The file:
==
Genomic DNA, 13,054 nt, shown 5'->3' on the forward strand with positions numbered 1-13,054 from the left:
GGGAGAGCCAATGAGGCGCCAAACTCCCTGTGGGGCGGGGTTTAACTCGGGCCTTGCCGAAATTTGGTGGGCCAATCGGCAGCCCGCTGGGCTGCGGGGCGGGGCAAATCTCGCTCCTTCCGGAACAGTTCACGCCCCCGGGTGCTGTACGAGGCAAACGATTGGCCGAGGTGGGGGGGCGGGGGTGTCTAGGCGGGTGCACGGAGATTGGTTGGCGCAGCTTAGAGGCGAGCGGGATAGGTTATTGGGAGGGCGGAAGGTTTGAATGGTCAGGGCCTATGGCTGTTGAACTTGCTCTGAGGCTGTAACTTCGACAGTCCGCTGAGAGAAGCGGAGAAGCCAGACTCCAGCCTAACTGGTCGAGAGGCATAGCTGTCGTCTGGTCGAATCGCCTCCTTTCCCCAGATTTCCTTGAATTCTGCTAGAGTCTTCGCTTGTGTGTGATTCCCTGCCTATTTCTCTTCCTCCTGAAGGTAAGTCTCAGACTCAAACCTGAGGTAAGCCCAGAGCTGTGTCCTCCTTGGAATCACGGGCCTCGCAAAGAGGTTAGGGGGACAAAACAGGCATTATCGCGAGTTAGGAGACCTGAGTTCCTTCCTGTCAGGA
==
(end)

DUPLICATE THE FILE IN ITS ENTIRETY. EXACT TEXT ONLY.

Genomic DNA, 13,054 nt, shown 5'->3' on the forward strand with positions numbered 1-13,054 from the left:
GGGAGAGCCAATGAGGCGCCAAACTCCCTGTGGGGCGGGGTTTAACTCGGGCCTTGCCGAAATTTGGTGGGCCAATCGGCAGCCCGCTGGGCTGCGGGGCGGGGCAAATCTCGCTCCTTCCGGAACAGTTCACGCCCCCGGGTGCTGTACGAGGCAAACGATTGGCCGAGGTGGGGGGGCGGGGGTGTCTAGGCGGGTGCACGGAGATTGGTTGGCGCAGCTTAGAGGCGAGCGGGATAGGTTATTGGGAGGGCGGAAGGTTTGAATGGTCAGGGCCTATGGCTGTTGAACTTGCTCTGAGGCTGTAACTTCGACAGTCCGCTGAGAGAAGCGGAGAAGCCAGACTCCAGCCTAACTGGTCGAGAGGCATAGCTGTCGTCTGGTCGAATCGCCTCCTTTCCCCAGATTTCCTTGAATTCTGCTAGAGTCTTCGCTTGTGTGTGATTCCCTGCCTATTTCTCTTCCTCCTGAAGGTAAGTCTCAGACTCAAACCTGAGGTAAGCCCAGAGCTGTGTCCTCCTTGGAATCACGGGCCTCGCAAAGAGGTTAGGGGGACAAAACAGGCATTATCGCGAGTTAGGAGACCTGAGTTCCTTCCTGTCAGGA